“This isn’t going to be a nostalgia center,” Second Story creative director Brad Johnson says of the interpretive center-to-be. What it will be, though, is a bit hard to describe, in no small part because the project still sits firmly in the conceptual phase, being designed for a building that doesn’t yet exist. Fundraisers are currently working to raise an additional $4 million for completion of the $32.5 million alumni center named in honor of Cheryl Ramberg Ford ’66 and Allyn Ford, who gave an initial $5 million lead gift in 2006. Plans change rapidly, and often.
Finding a balance between the artistic, technological, and logistical demands of an extensive interpretive center is no small task, and the challenge is only intensified by the need to design a space that will meet the rigorous LEED standards of the Alumni Center’s eco-conscious construction. Assistant professor of architecture Lars Biehler (profiled in the Winter ’07 issue of OQ) worked with Second Story to develop the architectural design elements of their plans, and the firm has called in engineers and other experts to help figure out the nuts, bolts, and coaxial cables of the project.
On the other, more poetic end of the design process spectrum, the Second Story team is using the idea of water—specifically waterfalls, streams, and rivers—to metaphorically unite the elements that make up the center. Johnson compares the UO to a bedrock channel through which each student progresses and then departs; just as the riverbed of the University changes the course of each student’s life, so too does each student subtly leave his or her mark on the University itself, collectively carving out a canyon of shared experience and memory.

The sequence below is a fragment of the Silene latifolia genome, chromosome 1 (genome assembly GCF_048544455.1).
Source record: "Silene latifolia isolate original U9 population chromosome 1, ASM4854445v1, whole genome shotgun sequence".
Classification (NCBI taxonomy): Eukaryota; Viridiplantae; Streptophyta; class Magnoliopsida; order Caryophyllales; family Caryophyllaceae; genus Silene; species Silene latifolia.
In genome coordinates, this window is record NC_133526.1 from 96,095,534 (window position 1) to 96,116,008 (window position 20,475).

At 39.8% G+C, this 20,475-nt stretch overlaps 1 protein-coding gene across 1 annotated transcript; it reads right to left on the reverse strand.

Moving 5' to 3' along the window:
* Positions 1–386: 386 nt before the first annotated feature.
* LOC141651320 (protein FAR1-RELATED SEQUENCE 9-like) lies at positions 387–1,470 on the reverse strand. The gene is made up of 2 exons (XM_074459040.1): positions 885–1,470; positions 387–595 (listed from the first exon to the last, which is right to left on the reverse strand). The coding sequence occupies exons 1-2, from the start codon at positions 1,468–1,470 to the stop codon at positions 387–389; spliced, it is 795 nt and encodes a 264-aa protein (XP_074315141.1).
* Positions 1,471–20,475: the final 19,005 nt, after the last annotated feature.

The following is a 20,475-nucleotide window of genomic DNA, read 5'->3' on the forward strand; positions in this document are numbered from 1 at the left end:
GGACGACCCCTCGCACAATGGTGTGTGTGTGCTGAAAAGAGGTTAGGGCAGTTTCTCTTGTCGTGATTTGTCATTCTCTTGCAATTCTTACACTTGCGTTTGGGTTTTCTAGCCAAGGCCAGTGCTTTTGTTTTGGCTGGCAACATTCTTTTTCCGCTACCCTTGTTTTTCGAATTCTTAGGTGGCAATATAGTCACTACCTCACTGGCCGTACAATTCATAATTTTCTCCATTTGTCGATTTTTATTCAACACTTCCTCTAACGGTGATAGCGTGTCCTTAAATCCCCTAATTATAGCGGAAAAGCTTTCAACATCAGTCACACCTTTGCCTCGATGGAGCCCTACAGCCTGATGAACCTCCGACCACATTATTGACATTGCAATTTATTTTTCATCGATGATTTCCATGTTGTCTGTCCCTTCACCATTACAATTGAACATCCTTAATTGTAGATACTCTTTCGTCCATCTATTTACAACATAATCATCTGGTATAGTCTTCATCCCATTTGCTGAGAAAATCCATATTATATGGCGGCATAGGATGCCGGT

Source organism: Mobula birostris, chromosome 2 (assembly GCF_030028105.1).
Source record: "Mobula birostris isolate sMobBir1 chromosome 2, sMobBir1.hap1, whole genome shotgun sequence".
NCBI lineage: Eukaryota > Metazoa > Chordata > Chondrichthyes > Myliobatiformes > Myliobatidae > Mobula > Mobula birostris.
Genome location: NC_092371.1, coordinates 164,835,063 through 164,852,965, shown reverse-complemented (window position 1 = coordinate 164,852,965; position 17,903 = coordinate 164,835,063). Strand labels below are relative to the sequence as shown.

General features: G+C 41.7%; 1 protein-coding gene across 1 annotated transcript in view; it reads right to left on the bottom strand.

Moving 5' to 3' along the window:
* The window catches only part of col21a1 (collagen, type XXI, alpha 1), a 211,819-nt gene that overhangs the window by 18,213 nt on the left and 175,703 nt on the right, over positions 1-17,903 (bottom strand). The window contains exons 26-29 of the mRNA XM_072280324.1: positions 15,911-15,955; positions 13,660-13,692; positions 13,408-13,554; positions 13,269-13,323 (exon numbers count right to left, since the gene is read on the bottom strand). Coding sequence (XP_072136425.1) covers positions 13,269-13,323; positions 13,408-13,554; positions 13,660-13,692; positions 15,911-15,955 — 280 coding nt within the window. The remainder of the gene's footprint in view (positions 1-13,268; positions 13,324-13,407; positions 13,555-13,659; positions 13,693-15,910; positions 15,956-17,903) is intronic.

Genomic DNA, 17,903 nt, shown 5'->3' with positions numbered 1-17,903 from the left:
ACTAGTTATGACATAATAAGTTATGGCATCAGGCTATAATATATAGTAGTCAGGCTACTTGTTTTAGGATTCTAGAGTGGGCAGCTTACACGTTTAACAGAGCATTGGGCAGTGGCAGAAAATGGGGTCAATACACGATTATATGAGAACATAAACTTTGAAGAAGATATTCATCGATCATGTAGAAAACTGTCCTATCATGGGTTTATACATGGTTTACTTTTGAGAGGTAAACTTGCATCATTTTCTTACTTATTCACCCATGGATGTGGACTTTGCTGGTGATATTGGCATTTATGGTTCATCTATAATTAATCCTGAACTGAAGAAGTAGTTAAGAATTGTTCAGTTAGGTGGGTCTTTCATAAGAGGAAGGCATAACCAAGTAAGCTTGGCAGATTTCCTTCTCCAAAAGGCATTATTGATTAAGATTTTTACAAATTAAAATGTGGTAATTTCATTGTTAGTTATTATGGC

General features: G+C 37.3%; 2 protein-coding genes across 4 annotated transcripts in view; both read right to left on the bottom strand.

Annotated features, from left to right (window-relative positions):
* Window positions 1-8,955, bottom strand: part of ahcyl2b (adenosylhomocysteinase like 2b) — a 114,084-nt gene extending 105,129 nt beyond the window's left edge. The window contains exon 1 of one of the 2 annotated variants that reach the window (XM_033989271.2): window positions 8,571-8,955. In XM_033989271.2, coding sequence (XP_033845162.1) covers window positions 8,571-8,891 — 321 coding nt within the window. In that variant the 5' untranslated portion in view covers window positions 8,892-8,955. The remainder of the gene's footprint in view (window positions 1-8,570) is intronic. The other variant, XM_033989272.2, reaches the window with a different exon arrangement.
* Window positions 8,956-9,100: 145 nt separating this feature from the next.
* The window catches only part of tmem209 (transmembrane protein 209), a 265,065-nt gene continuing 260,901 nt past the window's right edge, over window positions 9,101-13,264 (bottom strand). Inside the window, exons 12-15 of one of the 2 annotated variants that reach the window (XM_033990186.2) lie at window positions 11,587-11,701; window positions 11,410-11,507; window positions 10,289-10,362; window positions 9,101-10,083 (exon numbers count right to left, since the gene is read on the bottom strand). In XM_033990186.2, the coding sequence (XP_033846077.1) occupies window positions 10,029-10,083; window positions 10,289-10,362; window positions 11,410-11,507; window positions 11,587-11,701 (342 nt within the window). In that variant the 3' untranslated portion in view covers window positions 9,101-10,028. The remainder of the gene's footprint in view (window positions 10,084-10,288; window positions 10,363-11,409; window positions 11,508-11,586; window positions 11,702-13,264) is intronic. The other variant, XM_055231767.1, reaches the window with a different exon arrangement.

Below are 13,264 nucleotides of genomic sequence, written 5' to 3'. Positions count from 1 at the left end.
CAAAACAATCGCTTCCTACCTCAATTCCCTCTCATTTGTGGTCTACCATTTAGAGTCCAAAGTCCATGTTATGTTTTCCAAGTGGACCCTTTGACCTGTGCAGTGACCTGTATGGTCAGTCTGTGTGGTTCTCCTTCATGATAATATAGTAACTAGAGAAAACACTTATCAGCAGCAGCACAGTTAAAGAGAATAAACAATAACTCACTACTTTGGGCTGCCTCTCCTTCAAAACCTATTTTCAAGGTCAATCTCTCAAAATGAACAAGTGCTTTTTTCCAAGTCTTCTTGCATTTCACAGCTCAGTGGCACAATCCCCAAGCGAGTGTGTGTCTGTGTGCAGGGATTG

Johnson describes the work his company has done thus far as an “inside-out” design process, one based on figuring out the best way to tell the story of the UO, and letting that knowledge inform the way that the physical aspects of the interpretive center take shape. Current artist’s renderings of the center feature a flowing wall-mounted sculpture, plenty of seating, and lots of those giant iPhone-like screens, some mounted on the walls, some as free-standing, movable panels, others set into the floor, and one as a high-tech table top, where visitors can view and interact with campus maps and information. “The goal,” says Second Story managing director Julie Beeler, “is to create something visually beautiful and enriching, but also intuitive and easy to use.”